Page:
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The Visual QuickProject Guide you're reading offers a unique way to learn new skills. Instead of drowning you in long text descriptions, this Visual QuickProject Guide uses color screen shots with clear, concise step-by-step instructions to show you how to complete a project in a matter of hours.

In this book, I'll be creating a movie and DVD from the video and digital pictures my wife and I shot of my eldest daughter's last birthday. You'll be working with your own video, which may be a birthday video, but could be video from a vacation, graduation, or any other occasion. Though the events may be different, the process of editing the video footage and digital pictures into a finished movie will be almost identical. Thus, you can apply the principles you learn here to your own movies—just replace “birthday movie” with the occasion of your choice.

We'll be working with Adobe's new video editor, Premiere Elements. Why Premiere Elements? Because for under $100, it offers an excellent suite of editing tools plus the ability to produce great looking DVDs.

What You Will Learn

You will learn to create a movie using Premiere Elements.

You'll start by capturing video from your DV camcorder using simple, VCR-like controls.

Sometimes your video will be too dark or too light, or perhaps a bit off tint. You'll learn how to adjust the brightness and contrast of your videos, as well as correct color imbalances.

Premiere Elements makes it easy to add background music to your movies.

You'll learn how to add these audio elements and how to make them work smoothly with the audio captured with your camcorder.

My wife is a digital camera fanatic, and I like adding her pictures to the movie, which is a snap in Premiere Elements. Here I'm creating a slide show from my wife's digital pictures with background music. You'll learn how to create a slide show and set options, such as picture and transition duration, to your liking, and even add pan and zoom effects.

Here's Premiere Elements' Timeline view, showing the digital pictures with transitions sitting atop the music track. Though we're using only two tracks here, Premiere Elements can add up to 99 video and audio tracks, sufficient for even the most complex projects. Though you probably won't use more than four tracks anytime soon, it's nice to know that Premiere Elements can grow with you.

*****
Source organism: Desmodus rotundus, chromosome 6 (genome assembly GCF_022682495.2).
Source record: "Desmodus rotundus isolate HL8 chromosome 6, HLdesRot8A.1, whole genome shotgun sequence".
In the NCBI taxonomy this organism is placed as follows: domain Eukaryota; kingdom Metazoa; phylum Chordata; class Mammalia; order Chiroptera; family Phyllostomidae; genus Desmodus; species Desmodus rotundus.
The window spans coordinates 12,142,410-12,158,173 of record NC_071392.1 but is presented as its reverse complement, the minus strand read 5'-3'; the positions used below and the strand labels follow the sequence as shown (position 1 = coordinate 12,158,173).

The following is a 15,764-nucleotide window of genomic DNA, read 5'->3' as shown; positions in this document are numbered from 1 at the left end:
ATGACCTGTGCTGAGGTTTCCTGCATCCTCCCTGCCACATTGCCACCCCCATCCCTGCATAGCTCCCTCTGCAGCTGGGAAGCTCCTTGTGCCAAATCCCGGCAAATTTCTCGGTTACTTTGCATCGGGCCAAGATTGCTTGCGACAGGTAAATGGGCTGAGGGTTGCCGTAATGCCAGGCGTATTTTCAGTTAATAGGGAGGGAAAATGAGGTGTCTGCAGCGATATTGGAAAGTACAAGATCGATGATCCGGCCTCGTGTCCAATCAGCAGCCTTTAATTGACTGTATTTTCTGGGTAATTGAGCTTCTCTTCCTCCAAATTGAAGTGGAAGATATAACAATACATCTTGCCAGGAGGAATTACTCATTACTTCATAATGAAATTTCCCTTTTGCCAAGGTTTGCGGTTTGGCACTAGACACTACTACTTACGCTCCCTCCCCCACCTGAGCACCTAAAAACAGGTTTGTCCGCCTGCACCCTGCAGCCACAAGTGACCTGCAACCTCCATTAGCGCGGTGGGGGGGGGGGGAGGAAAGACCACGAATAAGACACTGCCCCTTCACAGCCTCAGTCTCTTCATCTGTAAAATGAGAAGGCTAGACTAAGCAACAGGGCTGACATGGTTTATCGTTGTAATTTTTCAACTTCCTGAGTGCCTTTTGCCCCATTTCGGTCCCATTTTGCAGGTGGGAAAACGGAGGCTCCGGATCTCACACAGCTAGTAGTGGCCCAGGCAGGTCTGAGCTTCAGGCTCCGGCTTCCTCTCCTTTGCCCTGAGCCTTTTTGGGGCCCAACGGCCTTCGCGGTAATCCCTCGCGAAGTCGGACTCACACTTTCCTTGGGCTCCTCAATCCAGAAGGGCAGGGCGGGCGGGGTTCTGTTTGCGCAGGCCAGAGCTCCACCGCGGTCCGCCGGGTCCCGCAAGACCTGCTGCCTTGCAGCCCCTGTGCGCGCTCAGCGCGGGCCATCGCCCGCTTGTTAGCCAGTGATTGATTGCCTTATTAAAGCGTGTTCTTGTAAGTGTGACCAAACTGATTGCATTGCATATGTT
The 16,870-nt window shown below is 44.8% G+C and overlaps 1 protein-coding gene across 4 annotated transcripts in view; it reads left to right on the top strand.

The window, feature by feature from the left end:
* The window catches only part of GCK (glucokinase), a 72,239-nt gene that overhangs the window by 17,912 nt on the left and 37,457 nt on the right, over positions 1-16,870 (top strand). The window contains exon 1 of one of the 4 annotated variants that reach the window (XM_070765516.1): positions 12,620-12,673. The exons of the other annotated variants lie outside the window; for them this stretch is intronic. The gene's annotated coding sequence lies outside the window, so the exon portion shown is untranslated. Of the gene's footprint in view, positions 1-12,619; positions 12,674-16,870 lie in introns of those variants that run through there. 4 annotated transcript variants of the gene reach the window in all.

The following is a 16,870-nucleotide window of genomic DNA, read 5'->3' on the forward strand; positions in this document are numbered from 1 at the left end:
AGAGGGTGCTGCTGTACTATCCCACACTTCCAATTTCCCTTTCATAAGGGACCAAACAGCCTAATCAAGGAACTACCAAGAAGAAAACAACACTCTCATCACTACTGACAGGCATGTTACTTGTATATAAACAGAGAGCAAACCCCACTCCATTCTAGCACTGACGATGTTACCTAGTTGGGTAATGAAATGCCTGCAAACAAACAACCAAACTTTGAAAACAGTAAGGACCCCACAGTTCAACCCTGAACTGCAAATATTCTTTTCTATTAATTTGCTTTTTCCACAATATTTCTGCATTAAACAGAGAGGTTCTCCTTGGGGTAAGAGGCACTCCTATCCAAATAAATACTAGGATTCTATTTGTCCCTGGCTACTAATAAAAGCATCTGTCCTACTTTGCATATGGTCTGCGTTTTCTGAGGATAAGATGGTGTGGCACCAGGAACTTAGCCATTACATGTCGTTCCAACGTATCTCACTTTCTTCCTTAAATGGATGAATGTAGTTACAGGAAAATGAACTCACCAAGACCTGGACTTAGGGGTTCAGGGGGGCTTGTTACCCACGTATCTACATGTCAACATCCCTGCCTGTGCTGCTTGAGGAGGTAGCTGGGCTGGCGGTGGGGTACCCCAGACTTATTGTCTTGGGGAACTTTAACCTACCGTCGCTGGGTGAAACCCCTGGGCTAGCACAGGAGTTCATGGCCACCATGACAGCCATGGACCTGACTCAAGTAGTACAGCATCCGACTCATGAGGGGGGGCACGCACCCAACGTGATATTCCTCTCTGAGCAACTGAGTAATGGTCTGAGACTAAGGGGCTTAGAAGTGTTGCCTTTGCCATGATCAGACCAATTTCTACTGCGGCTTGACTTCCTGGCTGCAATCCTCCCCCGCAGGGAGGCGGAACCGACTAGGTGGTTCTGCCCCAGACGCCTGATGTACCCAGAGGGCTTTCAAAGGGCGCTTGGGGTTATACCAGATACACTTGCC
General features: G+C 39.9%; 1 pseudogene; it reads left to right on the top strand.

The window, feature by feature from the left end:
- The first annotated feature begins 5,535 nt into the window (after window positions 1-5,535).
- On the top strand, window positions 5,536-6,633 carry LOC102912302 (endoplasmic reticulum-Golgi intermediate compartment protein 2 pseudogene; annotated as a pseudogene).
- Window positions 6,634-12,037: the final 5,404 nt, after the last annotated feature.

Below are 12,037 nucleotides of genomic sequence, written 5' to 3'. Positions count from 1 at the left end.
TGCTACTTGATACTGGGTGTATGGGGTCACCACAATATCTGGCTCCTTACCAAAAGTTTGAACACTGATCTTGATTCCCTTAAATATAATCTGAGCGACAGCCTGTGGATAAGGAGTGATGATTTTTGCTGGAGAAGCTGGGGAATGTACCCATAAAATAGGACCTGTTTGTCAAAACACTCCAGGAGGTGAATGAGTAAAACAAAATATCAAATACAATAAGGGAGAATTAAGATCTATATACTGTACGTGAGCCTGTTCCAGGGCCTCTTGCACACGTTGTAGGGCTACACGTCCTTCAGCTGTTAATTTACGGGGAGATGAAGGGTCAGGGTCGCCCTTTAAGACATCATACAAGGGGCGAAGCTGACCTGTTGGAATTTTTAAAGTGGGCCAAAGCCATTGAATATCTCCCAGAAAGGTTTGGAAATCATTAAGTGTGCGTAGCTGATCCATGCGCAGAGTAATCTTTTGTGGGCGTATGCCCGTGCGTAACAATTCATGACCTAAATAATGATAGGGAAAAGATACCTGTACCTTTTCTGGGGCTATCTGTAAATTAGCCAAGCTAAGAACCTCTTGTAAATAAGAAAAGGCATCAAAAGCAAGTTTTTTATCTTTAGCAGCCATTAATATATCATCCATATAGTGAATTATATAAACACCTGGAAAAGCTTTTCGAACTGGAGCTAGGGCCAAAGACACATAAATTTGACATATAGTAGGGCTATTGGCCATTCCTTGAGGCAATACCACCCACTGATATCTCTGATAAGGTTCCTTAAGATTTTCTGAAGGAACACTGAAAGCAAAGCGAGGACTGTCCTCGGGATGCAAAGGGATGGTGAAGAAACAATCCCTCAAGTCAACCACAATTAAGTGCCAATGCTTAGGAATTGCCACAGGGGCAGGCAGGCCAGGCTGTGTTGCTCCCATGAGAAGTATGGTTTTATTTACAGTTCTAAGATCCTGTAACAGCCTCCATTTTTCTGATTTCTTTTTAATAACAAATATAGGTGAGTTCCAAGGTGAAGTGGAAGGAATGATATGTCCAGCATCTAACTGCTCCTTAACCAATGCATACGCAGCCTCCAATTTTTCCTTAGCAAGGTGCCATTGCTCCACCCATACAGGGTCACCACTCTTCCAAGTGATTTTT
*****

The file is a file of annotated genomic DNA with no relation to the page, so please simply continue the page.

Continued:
After completing your movie, you'll learn how to create DVDs that look great and allow your viewers to access specific scenes, just like DVDs from Hollywood.

In addition to producing DVDs, you'll learn how to save a video file for viewing on your computer, create files for sharing via CD or over the Internet and how to send your movie back to your DV camera to archive the footage.

How this Book Works

Tools You Will Need

Here's what you need to complete the project in this book:

An Intel® Pentium® III 800MHz or AMD Athlon XP processor, Microsoft® Windows® XP Professional, Home Edition, or Media Center Edition with Service Pack 1, 256MB of RAM, 1.2GB of available hard-disk space for installation, 1024x768 16-bit (XGA) display, Microsoft DirectX 9 compatible sound and display drivers, DV/i.LINK/FireWire/IEEE 1394 interface to connect a Digital 8 or DV camcorder.

If you produce lots of movies, you'll run out of disk space quickly. If you think you may not have enough space, consider adding another drive to your computer; contact your local computer dealer to find out how.

You'll also need some interesting video to work with and some digital photographs and songs.

(Used with permission of Sony Electronics, Inc.)

A FireWire cable to connect the camcorder to the computer.

Blank DVD-Recordable discs (to produce a DVD).

Premiere Elements installed.

Either a DVD player connected to a TV set or a DVD-ROM drive with DVD player software for your computer.

Video Production Terms

To make your work in Premiere Elements easier, I've defined some of the key terms you'll encounter as you build your movie and DVD. We'll be using these terms throughout this book.

  • Video: The footage you shoot with your camcorder. It includes both images and audio.

  • Movie: The final result that Premiere Elements produces when you've finished editing and are ready to share your production.

  • Capture: The process of transferring video from your camera to your computer.

  • Import: The process of inserting an audio, video, or picture file already on your hard drive into Premiere Elements.

  • Render: The process Premiere Elements goes through in producing a movie.

  • Video clip: Video captured or imported into Premiere Elements. Video clips include the audio originally shot with the video.

  • Audio clip: Separate audio files (usually music) imported into Premiere Elements.

  • Picture: A still image you shoot with your digital camera and import into Premiere Elements.

  • Project: The file where Premiere Elements stores your work while you're working on a movie. The project file references the video clips, audio clips, and pictures (often collectively referred to as content or assets) you're including in your movie, but Premiere Elements doesn't actually copy them into the project file. This keeps the project file small, but it also means that you must be sure not to delete the captured files until after you produce your final movie.

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